Issue #7, and his conversation with Sally, establishes that knowing the future doesn't mean he can alter it, nor does knowing the past. He's just as much a prisoner of causality as the rest of us. In some ways he's worse, because he remembers future events but can't change them. (Key line: "We're all puppets. I'm just one that can see the strings.") In his mind, he's not making a decision not to act, he's simply following a preordained course of causality. All this is purely described as memory, though. At no point is it suggested that he has the ability to alter events in the past, any more than my ability to remember 1989 very well means I can go back and change it.

Issue #7 also establishes that a source of tachyons from the future (later established as Veidt's device) is interfering with his memory of future events. All he knows is that he will at some point a) be in New York standing next to bodies, and that b) he will be in the snow, murdering someone. Sally points out that this means his future isn't set, and he responds more or less that there's no point anyway because human life adds no intrinsic value to the universe. (This may be where you, and Geoff Johns, are remembering his cynicism.) At that point, there's the famous scene where Sally realizes she's the Comedian's daughter, and Doctor Manhattan realizes that the incredible improbability of any human life makes it meaningful and worth preserving, and they go back to Earth to try to stop what they think at that point will be nuclear war.

But of course, it isn't and they arrive after Veidt "kills Blake and half New York." You are assuming that he could use his time travel powers to go back and stop this, but he has no time travel powers, no time travel powers are ever mentioned in the series, time travel is not mentioned in the series, and (I cannot stress this enough) you are entirely making up superpowers for a character in the story so that you can attribute moral failures to them for not using them.

Which, if you want to do that, fine, but why stop there? Let's just all decide that Gatsby had time travel powers, and is culpable for the death of Myrtle! Let's argue that Ahab should really use his heat vision against Moby Dick! Let's complain about how unrealistic it is that Celie didn't just teleport away from Alphonso in 'The Color Purple'! Once you've decided on that particular interpretation of "death of the author", there's really no limit to the number of ways you can make fictional characters out to be awful people.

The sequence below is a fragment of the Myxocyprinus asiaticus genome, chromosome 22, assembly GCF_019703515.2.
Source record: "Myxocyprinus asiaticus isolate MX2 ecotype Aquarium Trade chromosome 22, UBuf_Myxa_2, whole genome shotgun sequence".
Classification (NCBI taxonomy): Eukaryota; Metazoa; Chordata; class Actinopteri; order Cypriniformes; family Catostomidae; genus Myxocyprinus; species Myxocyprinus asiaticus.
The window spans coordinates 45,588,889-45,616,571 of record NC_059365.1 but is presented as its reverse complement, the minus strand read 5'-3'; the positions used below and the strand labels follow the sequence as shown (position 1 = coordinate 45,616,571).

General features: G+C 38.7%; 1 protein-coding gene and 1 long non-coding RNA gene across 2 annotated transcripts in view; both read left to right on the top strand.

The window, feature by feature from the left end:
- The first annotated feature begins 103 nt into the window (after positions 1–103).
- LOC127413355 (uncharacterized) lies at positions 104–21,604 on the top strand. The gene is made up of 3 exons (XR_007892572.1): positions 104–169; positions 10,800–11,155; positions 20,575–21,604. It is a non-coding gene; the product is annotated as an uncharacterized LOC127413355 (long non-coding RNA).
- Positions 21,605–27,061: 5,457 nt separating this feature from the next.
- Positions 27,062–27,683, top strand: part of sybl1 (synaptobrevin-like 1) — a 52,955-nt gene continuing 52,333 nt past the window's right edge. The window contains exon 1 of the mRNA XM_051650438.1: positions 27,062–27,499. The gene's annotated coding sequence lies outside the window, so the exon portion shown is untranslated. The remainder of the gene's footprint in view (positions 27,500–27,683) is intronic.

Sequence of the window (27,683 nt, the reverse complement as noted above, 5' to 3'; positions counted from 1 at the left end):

Come to think of it, maybe the problem is that Geoff Johns needs to re-read 'Watchmen'.

Tony Laplume said...

As you describe Manhattan, he's even more a stand-in for Moore than I could have imagined. This whole story is literally Moore's indictment of the superhero genre, once he grew up and, ironically, had the chance to write in it himself. It's disheartening. The old narrative had him growing increasingly frustrated with the Big Two's lack of respect for creators. And yet, creators from his era, who were most likely to rebel, really had no concept of what they were rebelling against. As much of a milestone as Watchmen is, it doesn't really compare to the rights stolen from, say, Simon & Shuster, Jack Kirby, or Bill Finger, who for decades was denied any credit for his role in the creation of Batman. And yet here we have Moore taking this great moral stand for creators, and creator rights, and for what? A story literally ripping off, in shameless fashion, characters he didn't create? That he produced skins for? And literally attempted to trap in a narrative he wanted sealed off forever? Babe, in the old days, most creators wished they could avoid such a fate! And most ironically enough? Marvelman/Miracleman, which is literally Moore tearing apart the legacy of one of the characters who lost the most from the battles he then decided he would champion! From the wrong end!

So you'll excuse me if I don't allow Moore's logic to dictate this argument. I can agree that Alan Moore had a profound effect on modern comics, but to compare him to the likes of Will Eisner, to say his creations can't be questioned, can't be used again, is nonsense. We all saw how this played out, the budding creator revolution, the early days of Image comics, and what happened to all their superheroes, except the ongoing and increasingly irrelevant Spawn and Savage Dragon, how Moore himself received permission to reinterpret Supreme, which turned out to be a pastiche on Silver Age Superman, and eventually, the genesis of Tom Strong...

This has always been an argument about Moore, and not Dr. Manhattan. When you start citing Watchmen that closely, you begin to admit that the source material needs protection...

Anyway, this is all to say, agree to disagree...

Anonymous said...

TL;DR of Tony's last post:

I was wrong, my point was invalid, but if I go off on an abstract, artistic-sounding tangent, maybe I won't have to admit that my central argument was erroneous.

Tony Laplume said...

That's perfectly okay. Clearly there are two distinct impressions on the Manhattan issue. Mine is that it's not okay to justify impressions based on Moore or the comic. It's perfectly valid, I accept, that there will be people who do. I'm just not a part of that. It's the risk you take when you express yourself. People will disagree with you. Isn't that kind of why you said it to begin with? Or are we shamelessly hoping everyone will just shut up and agree, or at least validate us by saying we were right?